A senior thesis is one option for the Psychology major's capstone requirement. As described in the catalog, you write an empirical paper with an American Psychological Association (APA) format.
Why do a Thesis?
It's an opportunity to explore a topic in depth, honing skills that you've learned in many previous classes and learning new skills as well. Unlike a term paper for a class, the thesis is a substantive work that you create over an extended period of time.
Who Should Consider a Thesis?
- Anyone considering applying to a graduate program that has a research requirement (Ph.D., Psy.D., Ed.D., M.S., etc.). It will enhance your experience, your candidacy, and may even help you decide whether to pursue graduate studies.
- Anyone who is intrigued by a psychological question and wishes to seek an answer through individualized research, rather than through the formal structure of a senior-level class.
Overview of the Thesis Process
- During the Fall semester, the student conducts a literature review and prepares a research proposal, with substantial guidance from the faculty thesis chair
- The student gives an oral presentation (colloquium) of the proposal to a committee of two Psychology faculty during which time the project is evaluated and critiqued.
- If necessary, you submit a protocol to Davidson's Human Subjects (IRB) or Animal Subjects (IACUC) Research Committee for an ethical review and approval of the proposed work.
- The student gathers data and analyze your results.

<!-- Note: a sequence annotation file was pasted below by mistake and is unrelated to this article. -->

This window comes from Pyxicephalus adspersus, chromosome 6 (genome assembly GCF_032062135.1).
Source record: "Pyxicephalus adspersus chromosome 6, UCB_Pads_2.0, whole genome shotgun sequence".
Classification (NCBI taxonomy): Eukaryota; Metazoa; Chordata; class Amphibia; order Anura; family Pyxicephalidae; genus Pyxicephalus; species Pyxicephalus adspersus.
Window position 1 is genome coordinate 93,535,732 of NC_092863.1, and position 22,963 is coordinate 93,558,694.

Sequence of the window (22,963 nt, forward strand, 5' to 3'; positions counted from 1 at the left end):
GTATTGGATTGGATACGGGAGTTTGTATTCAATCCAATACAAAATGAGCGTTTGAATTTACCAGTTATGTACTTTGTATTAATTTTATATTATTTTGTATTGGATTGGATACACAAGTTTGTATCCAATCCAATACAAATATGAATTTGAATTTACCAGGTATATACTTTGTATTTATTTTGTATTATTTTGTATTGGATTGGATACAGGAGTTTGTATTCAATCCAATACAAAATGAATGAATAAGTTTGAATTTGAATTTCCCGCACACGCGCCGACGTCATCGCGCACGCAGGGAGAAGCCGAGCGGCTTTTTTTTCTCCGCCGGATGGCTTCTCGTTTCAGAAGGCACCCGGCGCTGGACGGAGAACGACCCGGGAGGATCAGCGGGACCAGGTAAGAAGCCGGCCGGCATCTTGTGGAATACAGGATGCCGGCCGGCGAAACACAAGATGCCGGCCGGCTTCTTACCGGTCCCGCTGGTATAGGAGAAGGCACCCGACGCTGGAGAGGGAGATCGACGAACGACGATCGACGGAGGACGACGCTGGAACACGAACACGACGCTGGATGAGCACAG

- The student submits a complete APA style research manuscript as well as gives an oral presentation of the project to a committee of three Psychology faculty. Revisions may be requested.
- Upon completion of final draft, the thesis is placed in the Psychology department's permanent collection.
- The thesis is presented as a poster at the annual Miller-Case Symposium for Research and Creative Works (typically the day before Reading Day, spring semester) in order to share results with fellow majors, faculty, and the community at large.
- For honors candidates, the committee chair will review the student's academic record, and poll the faculty for a vote.
How to Get Started?
Contact Psychology faculty (typically in Spring of junior year) to discuss the possibility of doing a thesis. Faculty are happy to talk about research and whether or not a thesis would be possible given student interests, faculty time, and available resources.